Solar Cell Efficiency Record Broken with New "Tandem" Cell

This post is presented by SBE, the Society for Biological Engineering, a global organization of leading engineers and scientists dedicated to advancing the integration of biology and engineering.

By William H. Marks

The inefficiencies of previous generation solar cells are rapidly becoming a thing of the past. In collaboration with the UCLA California NanoSystems Institute and Sumitomo Chemical of Japan, researchers at the UCLA Henry Samueli School of Engineering and Applied Science have created a "tandem" solar cell that increases efficiency to a certified 10.6% by capturing energy in multiple spectra.

The solar cell, built by combining a front cell with a high band gap material, specifically designed interlayer, and back cell with a low band gap material, allows for the increase in efficiency by increasing output voltage while maintaining current, a feat that required specially matched band-gap materials investigated for their chemical properties.

These organic polymers, produced at low cost even in high volumes, allowed the team, led by Yang Yang, to combine single cells into a "tandem" cell to harness the additional efficiency, occupying the same footprint but slightly more depth to allow room for both of the "tandem" cells. The packaged cells take advantage of multiple wavelengths within solar radiation to use the received sunlight more efficiently. This had not previously been possible since material and band gap matching are imperative for the "tandem" cell to work properly and actually increase efficiency. Two separate, random cells cannot be simply combined together to increase efficiency, as evidenced by prior research in the field.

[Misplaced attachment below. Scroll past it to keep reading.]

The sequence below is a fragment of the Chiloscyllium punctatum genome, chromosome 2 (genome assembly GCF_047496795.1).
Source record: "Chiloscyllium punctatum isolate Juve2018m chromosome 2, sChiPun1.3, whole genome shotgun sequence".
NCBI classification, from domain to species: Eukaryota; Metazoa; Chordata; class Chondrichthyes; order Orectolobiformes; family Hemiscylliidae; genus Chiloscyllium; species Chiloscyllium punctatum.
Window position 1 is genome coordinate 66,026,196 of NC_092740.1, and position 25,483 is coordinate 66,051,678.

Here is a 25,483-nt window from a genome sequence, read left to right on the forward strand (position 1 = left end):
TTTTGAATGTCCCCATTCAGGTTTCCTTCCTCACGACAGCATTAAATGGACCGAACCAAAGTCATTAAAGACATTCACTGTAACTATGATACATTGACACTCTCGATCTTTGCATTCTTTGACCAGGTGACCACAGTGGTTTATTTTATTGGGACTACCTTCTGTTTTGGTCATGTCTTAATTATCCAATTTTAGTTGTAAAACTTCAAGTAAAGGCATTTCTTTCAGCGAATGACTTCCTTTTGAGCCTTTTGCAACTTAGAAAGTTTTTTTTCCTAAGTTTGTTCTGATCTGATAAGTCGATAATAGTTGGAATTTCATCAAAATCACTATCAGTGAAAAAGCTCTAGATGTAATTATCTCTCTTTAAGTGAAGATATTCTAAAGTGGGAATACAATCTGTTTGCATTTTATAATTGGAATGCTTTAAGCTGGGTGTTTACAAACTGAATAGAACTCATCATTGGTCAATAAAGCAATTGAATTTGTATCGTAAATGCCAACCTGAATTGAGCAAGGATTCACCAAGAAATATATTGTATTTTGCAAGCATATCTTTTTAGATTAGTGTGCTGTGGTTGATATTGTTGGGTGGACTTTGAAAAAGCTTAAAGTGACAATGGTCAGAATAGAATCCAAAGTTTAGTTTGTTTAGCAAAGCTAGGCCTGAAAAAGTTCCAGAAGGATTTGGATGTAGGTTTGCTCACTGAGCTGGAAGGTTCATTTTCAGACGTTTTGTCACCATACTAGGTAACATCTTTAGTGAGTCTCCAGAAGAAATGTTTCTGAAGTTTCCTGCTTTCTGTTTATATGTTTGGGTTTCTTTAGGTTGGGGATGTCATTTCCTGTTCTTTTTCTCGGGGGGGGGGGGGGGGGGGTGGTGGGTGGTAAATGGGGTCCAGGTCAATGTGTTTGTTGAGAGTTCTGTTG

Sumitomo Chemical of Japan provided a new polymer material that absorbs the infrared and allows the cell to take advantage of that spectrum as well, which increased the efficiency to 10.6% from 8.62%, a previous record set by the "tandem cell" without the Japanese polymer, which relied on different absorption bands in the "tandem" structure. With the current technology, they hope to commercialize this product with an ultimate goal of 15% efficiency within the next several years, a very promising opportunity, given the huge amount of money spent on solar energy each year already.

What do you think the maximum efficiency of a solar cell will ultimately be?

Images: AE Solar Power, Pink Dispatcher


Kilean Lucas's picture

Eventually, I believe that solar power will be one of the most prominent sources of energy on the planet. Obviously there is sun everywhere, so this type of power makes sense. Also, if we look at human ingenuity, I believe that eventually we will be able to completely harness the sun's power at 100% efficiency. I do not mean right in the immediate future, but perhaps in the space of a century we will have developed solar power much in the way we have coal plants.